Second Bustle Era in Europe was in the late 1880s. Women started to wear very stiff and large bustle cages, but the dress itself was conservative and had a few adornments. Though, the distinctive silhouette became a symbol of the end of the 19th century. Let’s see how a female costume looked like in 1887 and what garments it included. We’ll talk about new trends in underwear, the fashionable silhouette, and trendy accessories from this period. Also, we’ll share some secrets known to women of the Second Bustle Era.
Today, we are looking at the layers forming a typical, fashionable Second Bustle era ensemble from about 1887. This was an era when the bustle was at its biggest – forming a bizarre, shelf-like posterior. Let’s see how to achieve the effect for a middle/upper class woman.
Bustle is a padded undergarment worn by women to add fullness to the gown. It was popular in the mid to late 19th century. There were plenty of different designs and shapes of a bustle cage.
This time, we are starting with a nightgown. Made in soft but sturdy cotton and decorated with lace, it was comfortable to sleep in.
First, stockings. These have silk ribbon garters, easy to tie, easy to change. Plain ribbon or elastic one could also be used.
Stockings would be changed and washed regularly, and the style would change depending on the season. Silk or cotton would be worn in warmer season, wool in winter.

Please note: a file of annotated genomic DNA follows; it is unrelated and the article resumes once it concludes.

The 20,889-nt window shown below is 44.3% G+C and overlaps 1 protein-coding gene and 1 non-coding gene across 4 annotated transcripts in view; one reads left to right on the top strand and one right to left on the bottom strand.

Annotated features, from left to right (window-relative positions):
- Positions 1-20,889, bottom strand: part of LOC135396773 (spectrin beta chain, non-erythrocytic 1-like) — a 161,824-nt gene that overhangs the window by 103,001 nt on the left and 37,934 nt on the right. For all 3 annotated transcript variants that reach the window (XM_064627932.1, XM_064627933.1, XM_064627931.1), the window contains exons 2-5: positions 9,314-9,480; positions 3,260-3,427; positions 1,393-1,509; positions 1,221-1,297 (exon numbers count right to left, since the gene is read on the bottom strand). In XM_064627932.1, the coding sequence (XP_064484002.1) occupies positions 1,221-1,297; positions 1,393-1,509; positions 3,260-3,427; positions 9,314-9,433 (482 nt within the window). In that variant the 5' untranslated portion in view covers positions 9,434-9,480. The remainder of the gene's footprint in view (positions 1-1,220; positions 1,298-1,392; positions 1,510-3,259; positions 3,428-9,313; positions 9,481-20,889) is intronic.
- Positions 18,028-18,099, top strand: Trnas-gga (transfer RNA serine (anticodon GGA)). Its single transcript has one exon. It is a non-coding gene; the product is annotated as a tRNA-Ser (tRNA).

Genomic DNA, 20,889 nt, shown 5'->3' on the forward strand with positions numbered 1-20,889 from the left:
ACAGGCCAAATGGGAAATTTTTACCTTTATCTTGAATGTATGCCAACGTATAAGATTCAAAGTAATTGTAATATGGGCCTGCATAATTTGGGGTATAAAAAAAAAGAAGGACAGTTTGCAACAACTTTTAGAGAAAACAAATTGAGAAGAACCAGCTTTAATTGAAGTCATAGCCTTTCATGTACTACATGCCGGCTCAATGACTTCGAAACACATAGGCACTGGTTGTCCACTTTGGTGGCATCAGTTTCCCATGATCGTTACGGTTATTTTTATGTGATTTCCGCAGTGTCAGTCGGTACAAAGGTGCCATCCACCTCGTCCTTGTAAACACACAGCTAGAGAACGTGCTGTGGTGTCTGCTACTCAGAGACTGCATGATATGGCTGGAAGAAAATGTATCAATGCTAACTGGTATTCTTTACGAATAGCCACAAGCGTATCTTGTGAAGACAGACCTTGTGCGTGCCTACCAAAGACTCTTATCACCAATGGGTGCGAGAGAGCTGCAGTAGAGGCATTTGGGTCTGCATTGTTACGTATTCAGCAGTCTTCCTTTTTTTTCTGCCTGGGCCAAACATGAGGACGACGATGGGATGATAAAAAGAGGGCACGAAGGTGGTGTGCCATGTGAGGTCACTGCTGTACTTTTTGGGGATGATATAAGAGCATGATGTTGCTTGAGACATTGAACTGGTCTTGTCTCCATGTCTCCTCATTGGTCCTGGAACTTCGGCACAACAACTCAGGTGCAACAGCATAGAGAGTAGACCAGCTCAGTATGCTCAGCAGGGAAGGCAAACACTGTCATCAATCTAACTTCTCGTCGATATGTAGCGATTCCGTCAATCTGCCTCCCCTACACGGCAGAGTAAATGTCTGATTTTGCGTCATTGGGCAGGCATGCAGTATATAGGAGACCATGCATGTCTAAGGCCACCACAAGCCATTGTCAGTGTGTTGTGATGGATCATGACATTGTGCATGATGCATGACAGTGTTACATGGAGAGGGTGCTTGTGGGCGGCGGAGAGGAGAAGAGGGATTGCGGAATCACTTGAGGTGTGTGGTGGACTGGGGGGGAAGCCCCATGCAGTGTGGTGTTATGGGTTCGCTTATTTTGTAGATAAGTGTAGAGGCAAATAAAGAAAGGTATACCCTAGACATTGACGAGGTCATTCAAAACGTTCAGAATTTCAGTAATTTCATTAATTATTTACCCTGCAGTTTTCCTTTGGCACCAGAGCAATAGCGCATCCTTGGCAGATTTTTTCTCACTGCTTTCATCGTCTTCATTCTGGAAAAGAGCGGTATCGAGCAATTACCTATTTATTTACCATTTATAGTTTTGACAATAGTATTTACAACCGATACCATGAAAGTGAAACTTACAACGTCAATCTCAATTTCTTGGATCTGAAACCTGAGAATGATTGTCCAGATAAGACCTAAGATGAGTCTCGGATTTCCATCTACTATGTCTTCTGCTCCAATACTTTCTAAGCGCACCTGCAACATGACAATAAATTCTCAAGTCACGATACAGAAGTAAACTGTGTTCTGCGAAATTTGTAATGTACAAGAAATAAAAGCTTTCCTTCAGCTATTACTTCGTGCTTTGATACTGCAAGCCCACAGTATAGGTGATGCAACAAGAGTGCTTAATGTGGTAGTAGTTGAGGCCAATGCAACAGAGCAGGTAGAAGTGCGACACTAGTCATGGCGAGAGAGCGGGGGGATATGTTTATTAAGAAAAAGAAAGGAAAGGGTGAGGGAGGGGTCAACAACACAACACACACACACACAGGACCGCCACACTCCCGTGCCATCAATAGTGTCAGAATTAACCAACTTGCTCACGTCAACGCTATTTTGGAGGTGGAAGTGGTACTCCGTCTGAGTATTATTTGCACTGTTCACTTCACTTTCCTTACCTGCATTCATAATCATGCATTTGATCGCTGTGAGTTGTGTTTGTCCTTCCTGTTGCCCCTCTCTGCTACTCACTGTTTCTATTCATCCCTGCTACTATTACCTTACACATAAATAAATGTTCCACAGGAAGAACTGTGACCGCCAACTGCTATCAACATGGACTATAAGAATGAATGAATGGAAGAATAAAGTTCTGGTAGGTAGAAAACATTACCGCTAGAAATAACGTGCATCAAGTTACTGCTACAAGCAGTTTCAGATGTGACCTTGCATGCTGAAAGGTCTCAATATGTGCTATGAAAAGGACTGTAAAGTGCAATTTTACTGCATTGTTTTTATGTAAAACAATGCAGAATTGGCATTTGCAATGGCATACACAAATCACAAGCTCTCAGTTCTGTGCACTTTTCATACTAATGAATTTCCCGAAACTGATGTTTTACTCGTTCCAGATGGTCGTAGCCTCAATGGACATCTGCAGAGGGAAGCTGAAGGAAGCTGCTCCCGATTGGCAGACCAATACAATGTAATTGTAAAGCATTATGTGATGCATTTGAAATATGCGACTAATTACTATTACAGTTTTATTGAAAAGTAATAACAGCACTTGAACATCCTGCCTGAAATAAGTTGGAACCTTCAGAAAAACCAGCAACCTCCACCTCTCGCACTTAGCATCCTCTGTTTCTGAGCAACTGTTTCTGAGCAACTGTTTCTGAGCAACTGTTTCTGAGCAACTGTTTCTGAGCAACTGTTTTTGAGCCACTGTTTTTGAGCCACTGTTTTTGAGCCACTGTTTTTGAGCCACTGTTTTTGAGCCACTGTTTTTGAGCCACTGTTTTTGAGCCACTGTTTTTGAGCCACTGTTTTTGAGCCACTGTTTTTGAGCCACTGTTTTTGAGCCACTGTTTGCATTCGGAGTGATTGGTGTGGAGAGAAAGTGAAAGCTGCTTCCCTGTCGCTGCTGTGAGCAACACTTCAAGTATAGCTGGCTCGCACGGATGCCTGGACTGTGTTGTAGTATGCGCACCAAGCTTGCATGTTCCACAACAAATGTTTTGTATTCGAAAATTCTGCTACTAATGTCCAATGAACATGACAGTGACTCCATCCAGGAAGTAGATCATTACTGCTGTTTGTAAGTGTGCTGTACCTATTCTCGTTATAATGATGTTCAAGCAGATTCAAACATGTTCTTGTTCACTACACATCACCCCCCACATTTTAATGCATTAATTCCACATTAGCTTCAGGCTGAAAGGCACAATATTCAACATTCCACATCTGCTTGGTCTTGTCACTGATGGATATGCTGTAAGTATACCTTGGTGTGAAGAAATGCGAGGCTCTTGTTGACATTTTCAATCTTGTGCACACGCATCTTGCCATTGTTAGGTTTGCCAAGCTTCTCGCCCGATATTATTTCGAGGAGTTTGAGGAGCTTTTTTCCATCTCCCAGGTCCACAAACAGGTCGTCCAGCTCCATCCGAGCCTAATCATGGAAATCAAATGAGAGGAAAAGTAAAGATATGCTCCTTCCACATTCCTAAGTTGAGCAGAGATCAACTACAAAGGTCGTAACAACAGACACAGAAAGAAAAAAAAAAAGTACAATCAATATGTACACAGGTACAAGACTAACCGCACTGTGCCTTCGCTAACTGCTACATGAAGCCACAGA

Combinations next. Relatively new, they combined a chemise and drawers in one garment. The legs of the garment are still open for the ease of toilet access. The garment buttons up down the front. The neckline can be regulated with a silk ribbon, too.
Boots next. Though, they can also be put on at the end.
The boots close up with buttons – and the button hook makes the job much easier. The buttons are mounted on the elastic, so the hook can grab them and thread through the buttonhole easily.
Laced boots were also used.
From about 1850s, boots could have an elastic insert to make the fit easier, too.
Corset next. This one is in coutil and silk, with black lace, and sports a spoon busk – more support resulting in a nice, curved belly line.
Once, corset was semi-laced. It was a good idea to have a break and let your body relax into it. Perfect time to start on the hair.
The hairstyles were becoming simpler than in the previous decade, no masses of ringlets or gigantic hairpieces.
For a standard day, a simple updo will do. Hair is plaited and pinned up. It will form a secure base for adding some basic hairpieces. If you had enough own hair, no hairpieces were really needed.
No makeup though – powder and beauty creams were in use but anything else was frowned upon.
Time to finish lacing.
Lacing a corset was a rather simple affair: top lace regulates the upper part, and bottom lace – the lower. A maid could help here, but it was not necessary. And maids would get into their corsets unassisted.
The laces are crossed over at the back and brought to the front, passed under the lacing hook, and tied. The hook keeps the laces just under the waist.